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David Blanchett

Retirement Planning > Retirement Investing > Annuity Investing

401(k) Investors With Annuities Are Less Likely to Trade

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What You Need to Know

  • Guaranteed income can make participants more likely to stick with their portfolio during times of higher volatility, my research shows.
  • Other recent research I've conducted has found that annuities can act as a “license to spend” in retirement.
  • Advisors should consider these findings when creating holistic retirement income strategies.

Guaranteed lifetime income, and annuities in particular, commonly are viewed as a way to simplify decisions around generating income in retirement.

There are a myriad of assumptions, and uncertainties, related to withdrawing money from a portfolio in retirement. Allocating to products that provide guaranteed lifetime income is one way retirees can ensure that no matter how they live, they will have something to live on.

While most of my research on guaranteed lifetime income has focused on the economic benefits of the approach, there are other important behavioral considerations as well.

For example, in some ongoing research with Michael Finke, which we summarized for ThinkAdvisor, we found that retirees who have more of their total economic worth in guaranteed income tend to spend more in retirement.

In other words, guaranteed income provides retirees with a “license to spend” compared to a more traditional portfolio.

Inside the Numbers

In some new research, where I reviewed the trading activity of defined contribution (i.e., 401(k)) participants in 2020, I also found that those who had an allocation to an annuity that provided guaranteed lifetime income (a variable annuity with a guaranteed lifetime withdrawal benefit, or GLWB, to be more precise) were less likely to trade than those who were just invested in the funds available on the core menu.

The effect was statistically significant at the .1% level and I control for the investor-type as part of the analysis (see Appendix 4 if you want to see the specific regression results), so the findings are definitely robust.

The specific age cohort reviewed for this guaranteed income analysis was participants age 55 to 70.  As part of the analysis I also found that older participants were more likely to transact.

While I don’t know exactly why allocating to guaranteed income resulted in reduced trading, my guess is that participants who had a higher allocation to guaranteed income were less concerned about the market volatility because of the inherent certainty around lifetime income as part of the GLWB.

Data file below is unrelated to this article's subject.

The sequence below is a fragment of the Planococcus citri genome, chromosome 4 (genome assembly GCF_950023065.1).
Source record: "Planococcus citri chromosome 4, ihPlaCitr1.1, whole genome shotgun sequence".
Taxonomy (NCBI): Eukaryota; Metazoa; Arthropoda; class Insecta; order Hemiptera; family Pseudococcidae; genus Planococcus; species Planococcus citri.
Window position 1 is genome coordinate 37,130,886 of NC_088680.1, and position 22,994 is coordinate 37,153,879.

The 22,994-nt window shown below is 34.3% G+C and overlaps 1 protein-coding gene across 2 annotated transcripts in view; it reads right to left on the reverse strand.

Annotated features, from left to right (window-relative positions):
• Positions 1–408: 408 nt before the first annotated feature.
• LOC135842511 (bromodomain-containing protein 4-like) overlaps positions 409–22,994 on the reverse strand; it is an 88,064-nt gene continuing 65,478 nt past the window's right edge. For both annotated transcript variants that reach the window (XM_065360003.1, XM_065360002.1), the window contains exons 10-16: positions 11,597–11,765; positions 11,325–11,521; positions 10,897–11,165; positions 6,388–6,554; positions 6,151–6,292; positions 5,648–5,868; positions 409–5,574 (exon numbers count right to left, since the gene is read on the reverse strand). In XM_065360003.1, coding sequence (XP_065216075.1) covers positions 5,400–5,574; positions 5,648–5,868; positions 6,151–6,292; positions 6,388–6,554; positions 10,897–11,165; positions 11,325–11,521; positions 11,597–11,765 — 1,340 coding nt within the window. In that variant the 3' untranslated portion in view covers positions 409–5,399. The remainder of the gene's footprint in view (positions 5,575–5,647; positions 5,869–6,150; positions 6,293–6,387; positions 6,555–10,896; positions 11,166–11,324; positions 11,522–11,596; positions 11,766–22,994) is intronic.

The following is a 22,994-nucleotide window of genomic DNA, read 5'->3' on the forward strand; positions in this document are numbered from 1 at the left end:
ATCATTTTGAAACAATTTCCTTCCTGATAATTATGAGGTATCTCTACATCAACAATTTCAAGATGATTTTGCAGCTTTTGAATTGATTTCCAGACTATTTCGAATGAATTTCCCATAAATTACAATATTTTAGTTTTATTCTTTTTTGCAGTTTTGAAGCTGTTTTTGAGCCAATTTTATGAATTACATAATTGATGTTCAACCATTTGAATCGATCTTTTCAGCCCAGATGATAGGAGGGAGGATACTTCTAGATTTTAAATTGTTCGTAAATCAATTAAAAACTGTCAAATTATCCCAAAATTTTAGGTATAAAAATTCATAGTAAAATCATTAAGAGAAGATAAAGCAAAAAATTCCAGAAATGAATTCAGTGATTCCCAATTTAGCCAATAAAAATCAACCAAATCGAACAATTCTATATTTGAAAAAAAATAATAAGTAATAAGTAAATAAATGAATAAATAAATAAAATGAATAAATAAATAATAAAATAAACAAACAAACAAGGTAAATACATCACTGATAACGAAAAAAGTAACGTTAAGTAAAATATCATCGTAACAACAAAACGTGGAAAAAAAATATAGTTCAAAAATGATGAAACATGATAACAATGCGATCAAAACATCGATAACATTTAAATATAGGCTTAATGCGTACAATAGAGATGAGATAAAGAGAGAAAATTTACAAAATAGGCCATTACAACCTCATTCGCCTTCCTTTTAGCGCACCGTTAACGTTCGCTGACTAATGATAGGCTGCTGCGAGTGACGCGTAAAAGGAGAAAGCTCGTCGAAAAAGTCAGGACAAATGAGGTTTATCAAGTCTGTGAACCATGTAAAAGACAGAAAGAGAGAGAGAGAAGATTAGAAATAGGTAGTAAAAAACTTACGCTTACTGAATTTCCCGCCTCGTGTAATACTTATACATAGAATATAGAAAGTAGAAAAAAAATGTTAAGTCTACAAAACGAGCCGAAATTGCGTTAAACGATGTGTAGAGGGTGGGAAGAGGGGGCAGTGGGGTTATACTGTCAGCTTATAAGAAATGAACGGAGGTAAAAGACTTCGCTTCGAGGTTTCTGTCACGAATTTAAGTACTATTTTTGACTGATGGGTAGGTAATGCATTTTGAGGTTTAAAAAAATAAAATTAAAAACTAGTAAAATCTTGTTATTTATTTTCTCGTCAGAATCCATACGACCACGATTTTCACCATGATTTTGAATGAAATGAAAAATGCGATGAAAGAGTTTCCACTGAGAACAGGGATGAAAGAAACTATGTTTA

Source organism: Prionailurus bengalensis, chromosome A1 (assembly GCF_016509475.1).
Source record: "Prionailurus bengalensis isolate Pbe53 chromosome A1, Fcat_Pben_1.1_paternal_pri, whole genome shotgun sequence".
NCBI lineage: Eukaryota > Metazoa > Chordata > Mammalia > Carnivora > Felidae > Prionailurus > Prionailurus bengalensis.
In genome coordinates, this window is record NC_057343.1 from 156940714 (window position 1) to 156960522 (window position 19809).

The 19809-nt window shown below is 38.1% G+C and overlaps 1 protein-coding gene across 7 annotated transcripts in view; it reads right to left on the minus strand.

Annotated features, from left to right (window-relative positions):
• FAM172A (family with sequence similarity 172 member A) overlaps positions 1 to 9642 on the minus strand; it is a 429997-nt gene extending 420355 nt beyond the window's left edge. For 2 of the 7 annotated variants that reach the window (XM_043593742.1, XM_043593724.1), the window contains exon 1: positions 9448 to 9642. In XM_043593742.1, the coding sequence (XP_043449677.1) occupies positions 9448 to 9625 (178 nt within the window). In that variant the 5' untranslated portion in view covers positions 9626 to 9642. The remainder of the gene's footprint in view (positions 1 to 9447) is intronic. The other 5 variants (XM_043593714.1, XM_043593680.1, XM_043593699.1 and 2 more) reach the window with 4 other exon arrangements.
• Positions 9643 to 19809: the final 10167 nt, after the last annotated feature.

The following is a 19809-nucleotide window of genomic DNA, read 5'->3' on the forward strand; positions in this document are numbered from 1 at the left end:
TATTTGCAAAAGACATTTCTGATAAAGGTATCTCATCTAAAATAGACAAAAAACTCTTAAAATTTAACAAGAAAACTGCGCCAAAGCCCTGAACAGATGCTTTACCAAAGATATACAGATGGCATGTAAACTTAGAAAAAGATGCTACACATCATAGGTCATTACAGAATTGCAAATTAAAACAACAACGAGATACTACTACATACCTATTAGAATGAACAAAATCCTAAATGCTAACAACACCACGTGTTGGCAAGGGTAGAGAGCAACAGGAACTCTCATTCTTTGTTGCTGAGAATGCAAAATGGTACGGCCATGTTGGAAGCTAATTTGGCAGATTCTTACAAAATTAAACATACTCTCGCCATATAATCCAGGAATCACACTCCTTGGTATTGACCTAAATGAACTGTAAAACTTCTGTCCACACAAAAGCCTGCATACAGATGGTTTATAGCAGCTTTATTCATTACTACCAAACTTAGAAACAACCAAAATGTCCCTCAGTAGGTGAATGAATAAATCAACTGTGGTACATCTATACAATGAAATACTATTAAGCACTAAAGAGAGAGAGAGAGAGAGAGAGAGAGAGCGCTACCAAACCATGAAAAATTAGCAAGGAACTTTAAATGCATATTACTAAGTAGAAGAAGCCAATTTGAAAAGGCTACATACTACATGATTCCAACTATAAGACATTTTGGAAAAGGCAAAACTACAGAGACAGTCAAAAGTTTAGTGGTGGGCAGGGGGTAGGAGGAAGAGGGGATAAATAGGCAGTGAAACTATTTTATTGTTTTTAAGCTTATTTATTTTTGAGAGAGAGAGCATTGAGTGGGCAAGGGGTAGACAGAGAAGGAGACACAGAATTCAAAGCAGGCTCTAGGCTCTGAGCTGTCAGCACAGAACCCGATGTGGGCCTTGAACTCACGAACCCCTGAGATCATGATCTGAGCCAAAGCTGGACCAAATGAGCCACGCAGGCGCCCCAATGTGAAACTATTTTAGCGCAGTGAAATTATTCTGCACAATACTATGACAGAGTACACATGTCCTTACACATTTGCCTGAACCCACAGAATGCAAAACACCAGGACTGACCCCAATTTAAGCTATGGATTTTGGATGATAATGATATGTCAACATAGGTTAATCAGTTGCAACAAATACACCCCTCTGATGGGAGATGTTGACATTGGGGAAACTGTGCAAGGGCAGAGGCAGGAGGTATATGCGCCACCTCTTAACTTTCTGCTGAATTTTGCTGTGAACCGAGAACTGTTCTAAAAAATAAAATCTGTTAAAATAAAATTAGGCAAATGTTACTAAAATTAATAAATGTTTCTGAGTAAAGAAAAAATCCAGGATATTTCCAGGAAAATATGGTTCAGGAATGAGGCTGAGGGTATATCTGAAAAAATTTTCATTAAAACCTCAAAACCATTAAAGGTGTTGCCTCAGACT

While I doubt most participants fully understand the payout structure of GLWBs, participants likely had at least some sense of the fundamental guarantee associated with the product.

Therefore, the impact of a negative market event likely was viewed as less severe among participants who had a GLWB allocation than those without, which is why those participants were less likely to trade.

Advisor Action

What does this mean for advisors?  Well, the analysis demonstrates an additional potential “behavioral” benefit associated with allocating to guaranteed income: It can make participants more likely to stick with their portfolio during times of higher volatility.

While many advisors would suggest that is fundamentally their job (to prevent the client from overreacting to market volatility), the client can always fire the advisor (and then make the trades), or threaten to do so unless action is taken.

In other words, creating a strategy that reduces trading impulses by clients potentially benefits both the client and the advisor.

At its core, this general finding is being very much related to the “License to Spend” research, because it suggests there is a different dimension of risk with more traditional investments (think mutual funds and ETFs) that simply doesn’t exist with guaranteed income: the potential risk of being broke at some unknown point in the future.

Advisors looking to create a well-rounded plan should consider annuities when creating retirement income strategies.

While it’s certainly true that not everyone needs to purchase an annuity, and that most Americans can likely get enough guaranteed lifetime income by delayed claiming of Social Security retirement benefits, there are a number of complex behavioral issues you can’t solve with a portfolio alone, no matter how “efficient” or “optimized” you think it may be.

In summary, there are a number of important behavioral benefits associated with allocating to guaranteed income that should be considered when creating truly holistic retirement income strategies.

David Blanchett is managing director and head of retirement research at PGIM DC solutions.


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